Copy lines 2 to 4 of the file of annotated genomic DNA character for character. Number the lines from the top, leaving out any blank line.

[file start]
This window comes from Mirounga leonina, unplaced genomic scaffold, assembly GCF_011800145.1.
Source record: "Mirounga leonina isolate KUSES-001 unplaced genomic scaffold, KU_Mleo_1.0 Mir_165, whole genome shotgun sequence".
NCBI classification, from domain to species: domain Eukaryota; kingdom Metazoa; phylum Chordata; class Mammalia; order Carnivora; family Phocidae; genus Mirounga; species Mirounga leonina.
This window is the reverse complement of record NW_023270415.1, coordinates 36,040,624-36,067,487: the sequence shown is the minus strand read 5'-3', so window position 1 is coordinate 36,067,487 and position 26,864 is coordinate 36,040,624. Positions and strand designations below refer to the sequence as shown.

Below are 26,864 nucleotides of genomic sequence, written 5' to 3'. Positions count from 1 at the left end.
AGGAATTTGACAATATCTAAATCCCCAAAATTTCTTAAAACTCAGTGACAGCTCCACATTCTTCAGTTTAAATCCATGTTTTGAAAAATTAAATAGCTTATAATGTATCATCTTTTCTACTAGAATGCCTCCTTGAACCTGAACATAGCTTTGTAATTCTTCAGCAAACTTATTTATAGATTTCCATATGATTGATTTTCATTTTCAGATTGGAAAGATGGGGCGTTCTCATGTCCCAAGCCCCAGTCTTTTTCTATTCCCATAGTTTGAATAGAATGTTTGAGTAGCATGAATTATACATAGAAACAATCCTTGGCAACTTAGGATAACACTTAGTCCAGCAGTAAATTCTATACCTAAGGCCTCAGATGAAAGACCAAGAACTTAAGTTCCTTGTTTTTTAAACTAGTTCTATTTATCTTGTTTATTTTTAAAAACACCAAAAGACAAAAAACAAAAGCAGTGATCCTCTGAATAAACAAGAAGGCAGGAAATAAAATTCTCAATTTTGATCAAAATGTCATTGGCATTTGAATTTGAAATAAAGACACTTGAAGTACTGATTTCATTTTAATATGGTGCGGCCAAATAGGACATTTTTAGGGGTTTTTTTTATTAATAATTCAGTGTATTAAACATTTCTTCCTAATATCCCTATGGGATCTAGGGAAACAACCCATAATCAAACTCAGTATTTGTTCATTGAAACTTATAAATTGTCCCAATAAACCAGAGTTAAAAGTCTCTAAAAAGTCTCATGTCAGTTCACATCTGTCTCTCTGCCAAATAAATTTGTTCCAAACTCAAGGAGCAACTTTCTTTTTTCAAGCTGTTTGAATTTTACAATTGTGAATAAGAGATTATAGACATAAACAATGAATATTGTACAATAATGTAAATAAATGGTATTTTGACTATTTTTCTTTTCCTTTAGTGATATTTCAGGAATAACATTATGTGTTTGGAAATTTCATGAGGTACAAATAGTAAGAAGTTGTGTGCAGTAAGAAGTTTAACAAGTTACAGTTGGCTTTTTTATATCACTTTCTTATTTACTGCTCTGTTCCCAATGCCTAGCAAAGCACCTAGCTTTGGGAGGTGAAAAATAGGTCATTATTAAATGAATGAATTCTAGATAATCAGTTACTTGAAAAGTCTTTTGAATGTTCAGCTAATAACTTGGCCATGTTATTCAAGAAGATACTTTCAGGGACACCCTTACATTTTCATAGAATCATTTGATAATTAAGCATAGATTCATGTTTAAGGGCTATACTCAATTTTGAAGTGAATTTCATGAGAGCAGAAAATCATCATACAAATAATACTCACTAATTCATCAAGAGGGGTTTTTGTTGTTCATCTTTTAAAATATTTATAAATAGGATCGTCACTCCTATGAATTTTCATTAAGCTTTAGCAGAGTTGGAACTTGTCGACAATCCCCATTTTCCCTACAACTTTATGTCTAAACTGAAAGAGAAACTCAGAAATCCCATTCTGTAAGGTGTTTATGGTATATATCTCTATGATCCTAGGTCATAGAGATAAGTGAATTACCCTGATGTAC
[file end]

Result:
Source record: "Mirounga leonina isolate KUSES-001 unplaced genomic scaffold, KU_Mleo_1.0 Mir_165, whole genome shotgun sequence".
NCBI classification, from domain to species: domain Eukaryota; kingdom Metazoa; phylum Chordata; class Mammalia; order Carnivora; family Phocidae; genus Mirounga; species Mirounga leonina.
This window is the reverse complement of record NW_023270415.1, coordinates 36,040,624-36,067,487: the sequence shown is the minus strand read 5'-3', so window position 1 is coordinate 36,067,487 and position 26,864 is coordinate 36,040,624. Positions and strand designations below refer to the sequence as shown.